At PPN we just have our first ATC exchange, I am very excited and hope that many of our members will participate. I love these ATC trades, it is wonderful to send and to receive these tiny artworks from all over the world. If you feel the same come and join us, our network is growing every day and I am very proud to be a member if the pencil painters!
April 28, 2009
I did these two - kind of phantasy art or whimsical or .... I have no idea how to name this style.
Both are done with Cd'A Supras wet and dry on clairefontaine pastelmat.
April 23, 2009
And the running water it is her biggest joy:
April 22, 2009
April 18, 2009
and I have to confess: BEST EVER!
o Supracolor are made by Caran d'Ache, a producer in Switzerland.
o They come in a range of 120 colours.
o They are watersoluble.
o They are wax- and oilless (this word looks strange, or not?) so they have no wax-bloom or glossy shine.
o They have the same color chart as their "siblings" Pablo, the oil or waxbased CPs made by Caran d'Ache
The lightfastness is very good:
# - 7 of 120 pencils have one star = good lightfastnes
# - 66 of 120 have two stars = very good
# - 47 of 120 pencils are rated with three stars = excellent!
When finished I'll post also the colour chart which I am going to make on Stonehenge paper.
April 14, 2009
I am so sorry - how could I forget the wonderful Scribble talk????
Years ago I joined in there but then the place there became a bit more quiet and I used more other media than pencils.
Teresa mentioned it and I am so happy to have it back because it is a wonderful community for pencil painters. Have a look at SCRIBBLE TALK - it is well worth.
And a special Thank You to Teresa Mallen who brought this back in my mind. Btw - visit her blog, she is an amazing artist and a wonderful encourager and motivator!
But now I decided to give them a go and I am totally thrilled. I started a still-life with my Prismas (outline and a little layering on the candle-holder) on Clairefontaine Pastelmat (coloured) and then went on with the supracolors.
I added different layers on the candle-holder and the apple, wettened the colour, let it dry and then added more layers.
It was huge fun to work this way and the surface seems to fit perfect.
This is the reference I worked from. I took this photo two years ago in autumn so it is more an autumn picture but who cares....
April 08, 2009
I laughed and answered 'No, just spending time with an orange or better a photo of an orange from Alyona Nickelsen's CP book.
I am not that enthusiastic about her book, I expected more if I'm honest. Although when I started to read the book I thought it is phantastic and it definately has some very good chapters on composing and color theory and so on. And of course it is good if you haven't seen other CP books before like Ann Kullberg or especially Janie Gildow.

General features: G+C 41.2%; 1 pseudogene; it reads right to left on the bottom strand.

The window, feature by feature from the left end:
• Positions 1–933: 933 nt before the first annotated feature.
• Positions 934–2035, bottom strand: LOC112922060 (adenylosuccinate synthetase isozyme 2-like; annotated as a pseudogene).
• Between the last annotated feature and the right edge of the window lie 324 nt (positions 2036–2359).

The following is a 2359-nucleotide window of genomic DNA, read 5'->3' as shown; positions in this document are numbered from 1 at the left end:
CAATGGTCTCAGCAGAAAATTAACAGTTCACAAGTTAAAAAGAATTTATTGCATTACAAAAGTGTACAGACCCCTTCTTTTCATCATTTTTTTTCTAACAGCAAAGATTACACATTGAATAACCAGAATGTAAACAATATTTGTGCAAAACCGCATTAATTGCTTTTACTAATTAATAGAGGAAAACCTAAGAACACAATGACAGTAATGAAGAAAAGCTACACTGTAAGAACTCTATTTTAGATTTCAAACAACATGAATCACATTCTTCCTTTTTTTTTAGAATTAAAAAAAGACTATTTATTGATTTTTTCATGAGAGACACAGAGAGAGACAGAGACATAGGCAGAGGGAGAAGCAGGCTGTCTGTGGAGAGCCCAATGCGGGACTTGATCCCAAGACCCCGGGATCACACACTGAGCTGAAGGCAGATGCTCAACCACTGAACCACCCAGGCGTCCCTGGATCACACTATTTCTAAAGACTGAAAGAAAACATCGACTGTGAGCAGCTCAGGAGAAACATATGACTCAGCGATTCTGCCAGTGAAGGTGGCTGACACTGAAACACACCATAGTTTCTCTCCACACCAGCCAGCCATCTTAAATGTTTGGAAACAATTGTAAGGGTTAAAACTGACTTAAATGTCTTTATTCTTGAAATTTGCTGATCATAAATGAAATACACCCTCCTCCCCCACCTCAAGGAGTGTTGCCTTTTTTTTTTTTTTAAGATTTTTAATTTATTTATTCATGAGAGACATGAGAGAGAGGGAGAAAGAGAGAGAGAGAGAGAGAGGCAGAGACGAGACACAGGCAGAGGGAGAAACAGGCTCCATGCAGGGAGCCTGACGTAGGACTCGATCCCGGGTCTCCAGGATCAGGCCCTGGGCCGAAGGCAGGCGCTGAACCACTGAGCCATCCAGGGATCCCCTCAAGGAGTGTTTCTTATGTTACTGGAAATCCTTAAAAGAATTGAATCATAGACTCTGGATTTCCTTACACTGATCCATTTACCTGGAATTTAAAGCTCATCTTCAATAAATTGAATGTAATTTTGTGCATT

However - I started the orange from her book - but my own way (I have no solvent yet - will come in a few days). And - I used the very first time Dura-Lar. It behaves very different from eg Stonehenge paper or Bristol board, doesn't take so many layers as I'm used to apply but -------------- I LOVE IT!I made some mistakes but I am pretty satisfied with the result.
I now darkened the left peel. I'm not sure if it is better now or if I ruined it.
April 03, 2009
Art is a wonderful thing and we should be free in our art. Especially when we belong to a community. Nobody is allowed to tell us how many artworks we do or show to other people.
There are many good communities like Wet Canvas, Let's make Art, Craft Crowd, Give your walls some soul and so on which are worth, very well worth, to join. But I haven't found any community for CP artists so I now will try to start one.
It is called
March 31, 2009
This morning it seems that we'll have a rainy day but that's okay - nature needs rain for waking up all the blossoms.
I worked a little bit more on my farmhouse and now - step by step - I feel a little bit more satisfied.
I fixed the bad perspective a bit and added greens and blues to the background trees.
For the most of us drawing/painting is kind of balance for the daily life we all should be free in our art. Drawing and painting what we like is one of the most satisfying and wonderful things.
March 26, 2009
Yesterday morning I woke up and couldn't believe my eyes - our whole garden was white and my nose felt like an icicle. Coooooooooold!!!!!!
Winter had come back. Oh how I hate to have cold and snow again but the good thing is that it won't take long until we have springtime and summer - and we all complane about the heat. *lol
After a pretty long time I at least had a little time to work on the farmhouse. The tree still gives me a little headache but I now let it flow and hope the best.
While sitting on our sofa and watching TV (with a cat on my lap and besides me on one side. On the other side snorkling hubby and a dog besides me *rofl*) I started a drawing. The "reference" is from mind, I once saw a painting similar to my drawing and tried to remember it and bring it to paper.